Rabies is a virus spread to people from the saliva of infected animals. It is almost fatal if left untreated. It attacks the central nervous system and this virus travels along nerves towards the brain from there to nearly all parts of the body. Domestic dogs, cats, and rabbits, and wild animals are able to transfer the virus to humans via bites and scratches.

Symptoms of Rabies

->The first and most common symptoms of rabies is very much similar to those of the flu and may last for days.
->The most unique symptoms of rabies infection is a tingling or twitching sensation in the area around the animal bite.
->The other symptoms includes:-
->Bizarre or abnormal thoughts.
->Weakness, paralysis
->Increased production of saliva or tears
->Extreme sensitivity to bright lights, sounds, or touch
->Difficulty speaking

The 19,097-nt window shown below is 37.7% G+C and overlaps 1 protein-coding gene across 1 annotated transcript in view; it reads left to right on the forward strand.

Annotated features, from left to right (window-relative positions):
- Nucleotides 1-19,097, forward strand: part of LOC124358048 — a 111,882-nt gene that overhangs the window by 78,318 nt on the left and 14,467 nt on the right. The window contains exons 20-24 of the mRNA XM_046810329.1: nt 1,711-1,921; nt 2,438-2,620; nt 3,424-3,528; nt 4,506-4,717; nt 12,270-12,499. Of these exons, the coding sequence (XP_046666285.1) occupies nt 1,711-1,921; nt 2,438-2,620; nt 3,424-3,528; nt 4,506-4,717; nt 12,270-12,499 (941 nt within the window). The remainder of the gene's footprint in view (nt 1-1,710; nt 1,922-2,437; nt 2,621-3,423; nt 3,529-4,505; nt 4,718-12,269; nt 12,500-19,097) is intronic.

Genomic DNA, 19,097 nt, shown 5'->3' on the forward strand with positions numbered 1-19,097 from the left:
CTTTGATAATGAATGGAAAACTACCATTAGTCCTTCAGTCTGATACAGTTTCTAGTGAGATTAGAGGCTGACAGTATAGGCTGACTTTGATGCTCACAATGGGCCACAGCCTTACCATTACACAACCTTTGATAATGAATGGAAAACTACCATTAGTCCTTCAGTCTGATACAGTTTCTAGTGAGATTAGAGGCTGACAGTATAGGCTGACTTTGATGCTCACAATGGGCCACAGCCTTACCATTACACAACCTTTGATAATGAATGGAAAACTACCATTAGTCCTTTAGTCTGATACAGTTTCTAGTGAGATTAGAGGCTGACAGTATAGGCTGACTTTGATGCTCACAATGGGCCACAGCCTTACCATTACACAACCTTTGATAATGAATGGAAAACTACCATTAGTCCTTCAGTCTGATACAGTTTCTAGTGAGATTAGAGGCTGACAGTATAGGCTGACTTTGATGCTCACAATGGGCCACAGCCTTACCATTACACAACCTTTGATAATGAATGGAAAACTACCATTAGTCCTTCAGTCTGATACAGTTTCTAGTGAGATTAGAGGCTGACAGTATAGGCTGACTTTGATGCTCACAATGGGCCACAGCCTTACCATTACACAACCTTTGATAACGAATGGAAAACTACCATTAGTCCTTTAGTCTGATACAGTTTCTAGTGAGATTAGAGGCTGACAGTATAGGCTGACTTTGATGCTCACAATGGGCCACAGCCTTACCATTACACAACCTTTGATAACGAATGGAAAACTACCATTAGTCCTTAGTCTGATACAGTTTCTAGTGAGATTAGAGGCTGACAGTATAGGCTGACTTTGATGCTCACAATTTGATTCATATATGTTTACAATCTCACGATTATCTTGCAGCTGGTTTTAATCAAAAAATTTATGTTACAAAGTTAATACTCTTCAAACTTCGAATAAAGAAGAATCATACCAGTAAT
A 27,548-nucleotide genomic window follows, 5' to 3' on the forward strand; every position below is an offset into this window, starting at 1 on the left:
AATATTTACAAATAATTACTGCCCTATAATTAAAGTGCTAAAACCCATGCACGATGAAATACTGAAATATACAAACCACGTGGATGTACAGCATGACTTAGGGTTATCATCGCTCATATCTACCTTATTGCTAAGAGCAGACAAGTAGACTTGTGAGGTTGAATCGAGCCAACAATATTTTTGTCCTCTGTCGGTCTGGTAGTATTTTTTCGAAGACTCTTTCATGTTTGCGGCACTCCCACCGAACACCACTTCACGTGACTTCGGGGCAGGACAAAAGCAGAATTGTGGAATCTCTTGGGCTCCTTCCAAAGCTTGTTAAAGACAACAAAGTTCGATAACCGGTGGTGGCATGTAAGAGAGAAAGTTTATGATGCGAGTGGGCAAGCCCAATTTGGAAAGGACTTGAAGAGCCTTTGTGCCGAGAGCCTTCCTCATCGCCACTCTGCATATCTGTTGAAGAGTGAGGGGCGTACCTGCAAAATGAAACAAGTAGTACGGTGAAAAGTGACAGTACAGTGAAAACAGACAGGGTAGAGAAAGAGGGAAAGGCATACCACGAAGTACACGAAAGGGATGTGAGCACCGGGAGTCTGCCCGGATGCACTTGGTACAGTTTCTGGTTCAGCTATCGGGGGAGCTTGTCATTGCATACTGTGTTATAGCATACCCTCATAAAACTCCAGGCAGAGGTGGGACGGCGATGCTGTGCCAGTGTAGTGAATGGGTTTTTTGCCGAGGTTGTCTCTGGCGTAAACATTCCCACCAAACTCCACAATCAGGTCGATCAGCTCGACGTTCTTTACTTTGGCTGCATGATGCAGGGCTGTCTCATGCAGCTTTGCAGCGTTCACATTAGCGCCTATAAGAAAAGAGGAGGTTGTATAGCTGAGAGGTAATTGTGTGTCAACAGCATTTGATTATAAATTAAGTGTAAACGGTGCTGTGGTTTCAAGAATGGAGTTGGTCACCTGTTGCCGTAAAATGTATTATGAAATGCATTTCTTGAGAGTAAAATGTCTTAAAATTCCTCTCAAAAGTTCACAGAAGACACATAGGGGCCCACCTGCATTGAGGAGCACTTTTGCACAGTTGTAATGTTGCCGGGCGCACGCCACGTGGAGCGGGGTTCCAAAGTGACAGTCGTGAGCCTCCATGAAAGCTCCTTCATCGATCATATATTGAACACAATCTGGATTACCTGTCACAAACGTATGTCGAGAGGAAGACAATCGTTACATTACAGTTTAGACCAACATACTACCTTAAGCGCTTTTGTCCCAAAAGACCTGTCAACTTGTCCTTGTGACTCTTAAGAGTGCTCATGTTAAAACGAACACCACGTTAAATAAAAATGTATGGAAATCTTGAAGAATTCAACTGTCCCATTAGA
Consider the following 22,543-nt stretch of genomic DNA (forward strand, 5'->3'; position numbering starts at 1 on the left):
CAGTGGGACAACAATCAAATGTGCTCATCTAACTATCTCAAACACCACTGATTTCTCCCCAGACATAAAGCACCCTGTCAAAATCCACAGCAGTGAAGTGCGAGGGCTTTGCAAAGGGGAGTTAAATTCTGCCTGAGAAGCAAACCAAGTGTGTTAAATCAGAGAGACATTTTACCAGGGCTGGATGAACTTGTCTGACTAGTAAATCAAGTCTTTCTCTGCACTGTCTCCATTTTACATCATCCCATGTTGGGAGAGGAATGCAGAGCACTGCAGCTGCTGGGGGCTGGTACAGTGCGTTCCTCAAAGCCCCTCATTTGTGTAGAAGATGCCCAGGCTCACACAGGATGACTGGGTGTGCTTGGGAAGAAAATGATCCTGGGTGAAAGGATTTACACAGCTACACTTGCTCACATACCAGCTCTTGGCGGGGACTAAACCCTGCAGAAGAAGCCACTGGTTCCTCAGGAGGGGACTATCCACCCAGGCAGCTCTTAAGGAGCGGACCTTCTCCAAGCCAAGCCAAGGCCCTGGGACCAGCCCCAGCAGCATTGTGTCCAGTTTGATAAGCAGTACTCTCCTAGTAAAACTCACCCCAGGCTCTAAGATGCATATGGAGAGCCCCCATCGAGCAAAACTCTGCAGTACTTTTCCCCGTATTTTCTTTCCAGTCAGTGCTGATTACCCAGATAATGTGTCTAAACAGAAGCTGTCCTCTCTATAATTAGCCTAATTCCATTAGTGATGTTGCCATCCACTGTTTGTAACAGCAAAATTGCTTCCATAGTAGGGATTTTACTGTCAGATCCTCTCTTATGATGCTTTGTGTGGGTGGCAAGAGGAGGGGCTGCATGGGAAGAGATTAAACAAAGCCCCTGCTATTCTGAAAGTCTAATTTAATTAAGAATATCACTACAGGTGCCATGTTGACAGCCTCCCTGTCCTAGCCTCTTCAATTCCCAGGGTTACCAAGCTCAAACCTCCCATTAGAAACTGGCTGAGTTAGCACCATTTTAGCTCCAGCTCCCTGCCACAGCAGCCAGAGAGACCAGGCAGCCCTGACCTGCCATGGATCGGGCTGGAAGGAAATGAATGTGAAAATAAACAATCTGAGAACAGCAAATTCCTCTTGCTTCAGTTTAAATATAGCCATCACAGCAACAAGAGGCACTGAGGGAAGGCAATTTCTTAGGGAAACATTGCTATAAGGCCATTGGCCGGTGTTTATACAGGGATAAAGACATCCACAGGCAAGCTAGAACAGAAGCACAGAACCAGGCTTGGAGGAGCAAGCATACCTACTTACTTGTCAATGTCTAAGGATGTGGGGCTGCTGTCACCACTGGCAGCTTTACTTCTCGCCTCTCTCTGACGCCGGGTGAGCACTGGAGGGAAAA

The virus may be isolated from saliva or through a skin biopsy. However, by the time a diagnosis is confirmed, it may be too late to take action. In humans, health care professionals diagnose rabies by testing saliva, blood samples, spinal fluid, and skin samples.

Prevention of Rabies
1.Call animal control to remove all stray animals from your neighbourhood since these animals may be not vaccinated or ill.
2.Keeping your pets up to date on their rabies vaccination will prevent them from acquiring the disease from wildlife.
3.Children are more likely to be bitten by dogs. So teach them not to approach or touch animals.
4.Stay away from animals showing signs of rabies
5.Educational information and awareness about Rabie

Treatment of Rabies
Seek immediate medical care if you’re bitten by any animal, suspected of having rabies. The next critical step to prevent rabies includes a dose of immunoglobulin against the rabies virus followed by a strict schedule of a series of injections to prevent an infection from setting in. Post exposure vaccination has saved thousands of lives.